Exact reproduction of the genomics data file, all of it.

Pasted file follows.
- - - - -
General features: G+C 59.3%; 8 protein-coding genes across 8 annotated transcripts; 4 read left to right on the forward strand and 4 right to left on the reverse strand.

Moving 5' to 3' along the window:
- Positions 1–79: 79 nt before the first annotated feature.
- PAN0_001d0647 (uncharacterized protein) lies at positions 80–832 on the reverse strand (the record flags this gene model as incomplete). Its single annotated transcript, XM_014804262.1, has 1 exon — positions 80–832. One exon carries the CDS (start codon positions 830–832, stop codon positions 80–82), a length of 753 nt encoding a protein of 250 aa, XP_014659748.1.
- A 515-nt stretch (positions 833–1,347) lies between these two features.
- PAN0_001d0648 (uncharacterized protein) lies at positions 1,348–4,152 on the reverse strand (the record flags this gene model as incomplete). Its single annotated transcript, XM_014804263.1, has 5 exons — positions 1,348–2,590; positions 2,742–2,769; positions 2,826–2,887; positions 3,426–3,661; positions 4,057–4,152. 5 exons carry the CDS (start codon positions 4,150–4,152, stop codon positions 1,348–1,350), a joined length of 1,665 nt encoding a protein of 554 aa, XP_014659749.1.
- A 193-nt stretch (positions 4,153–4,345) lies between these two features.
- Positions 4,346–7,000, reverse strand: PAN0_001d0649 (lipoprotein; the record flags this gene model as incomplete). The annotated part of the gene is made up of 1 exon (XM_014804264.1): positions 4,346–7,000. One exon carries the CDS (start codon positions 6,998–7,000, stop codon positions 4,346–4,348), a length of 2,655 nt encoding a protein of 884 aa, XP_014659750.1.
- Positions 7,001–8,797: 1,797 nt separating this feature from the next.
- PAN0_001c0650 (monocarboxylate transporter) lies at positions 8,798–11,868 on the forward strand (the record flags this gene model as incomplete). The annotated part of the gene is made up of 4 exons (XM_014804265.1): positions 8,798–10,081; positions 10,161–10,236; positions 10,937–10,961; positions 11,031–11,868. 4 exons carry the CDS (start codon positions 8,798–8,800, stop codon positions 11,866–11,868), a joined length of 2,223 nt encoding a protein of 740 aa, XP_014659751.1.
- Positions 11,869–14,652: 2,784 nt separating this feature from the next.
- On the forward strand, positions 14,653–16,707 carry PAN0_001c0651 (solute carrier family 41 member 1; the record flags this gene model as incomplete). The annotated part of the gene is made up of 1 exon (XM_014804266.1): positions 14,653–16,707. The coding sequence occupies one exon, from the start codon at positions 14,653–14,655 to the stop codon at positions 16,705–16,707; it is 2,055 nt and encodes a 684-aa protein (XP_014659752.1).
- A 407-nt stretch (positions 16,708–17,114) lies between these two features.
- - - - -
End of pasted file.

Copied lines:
General features: G+C 59.3%; 8 protein-coding genes across 8 annotated transcripts; 4 read left to right on the forward strand and 4 right to left on the reverse strand.

Moving 5' to 3' along the window:
- Positions 1–79: 79 nt before the first annotated feature.
- PAN0_001d0647 (uncharacterized protein) lies at positions 80–832 on the reverse strand (the record flags this gene model as incomplete). Its single annotated transcript, XM_014804262.1, has 1 exon — positions 80–832. One exon carries the CDS (start codon positions 830–832, stop codon positions 80–82), a length of 753 nt encoding a protein of 250 aa, XP_014659748.1.
- A 515-nt stretch (positions 833–1,347) lies between these two features.
- PAN0_001d0648 (uncharacterized protein) lies at positions 1,348–4,152 on the reverse strand (the record flags this gene model as incomplete). Its single annotated transcript, XM_014804263.1, has 5 exons — positions 1,348–2,590; positions 2,742–2,769; positions 2,826–2,887; positions 3,426–3,661; positions 4,057–4,152. 5 exons carry the CDS (start codon positions 4,150–4,152, stop codon positions 1,348–1,350), a joined length of 1,665 nt encoding a protein of 554 aa, XP_014659749.1.
- A 193-nt stretch (positions 4,153–4,345) lies between these two features.
- Positions 4,346–7,000, reverse strand: PAN0_001d0649 (lipoprotein; the record flags this gene model as incomplete). The annotated part of the gene is made up of 1 exon (XM_014804264.1): positions 4,346–7,000. One exon carries the CDS (start codon positions 6,998–7,000, stop codon positions 4,346–4,348), a length of 2,655 nt encoding a protein of 884 aa, XP_014659750.1.
- Positions 7,001–8,797: 1,797 nt separating this feature from the next.
- PAN0_001c0650 (monocarboxylate transporter) lies at positions 8,798–11,868 on the forward strand (the record flags this gene model as incomplete). The annotated part of the gene is made up of 4 exons (XM_014804265.1): positions 8,798–10,081; positions 10,161–10,236; positions 10,937–10,961; positions 11,031–11,868. 4 exons carry the CDS (start codon positions 8,798–8,800, stop codon positions 11,866–11,868), a joined length of 2,223 nt encoding a protein of 740 aa, XP_014659751.1.
- Positions 11,869–14,652: 2,784 nt separating this feature from the next.
- On the forward strand, positions 14,653–16,707 carry PAN0_001c0651 (solute carrier family 41 member 1; the record flags this gene model as incomplete). The annotated part of the gene is made up of 1 exon (XM_014804266.1): positions 14,653–16,707. The coding sequence occupies one exon, from the start codon at positions 14,653–14,655 to the stop codon at positions 16,705–16,707; it is 2,055 nt and encodes a 684-aa protein (XP_014659752.1).
- A 407-nt stretch (positions 16,708–17,114) lies between these two features.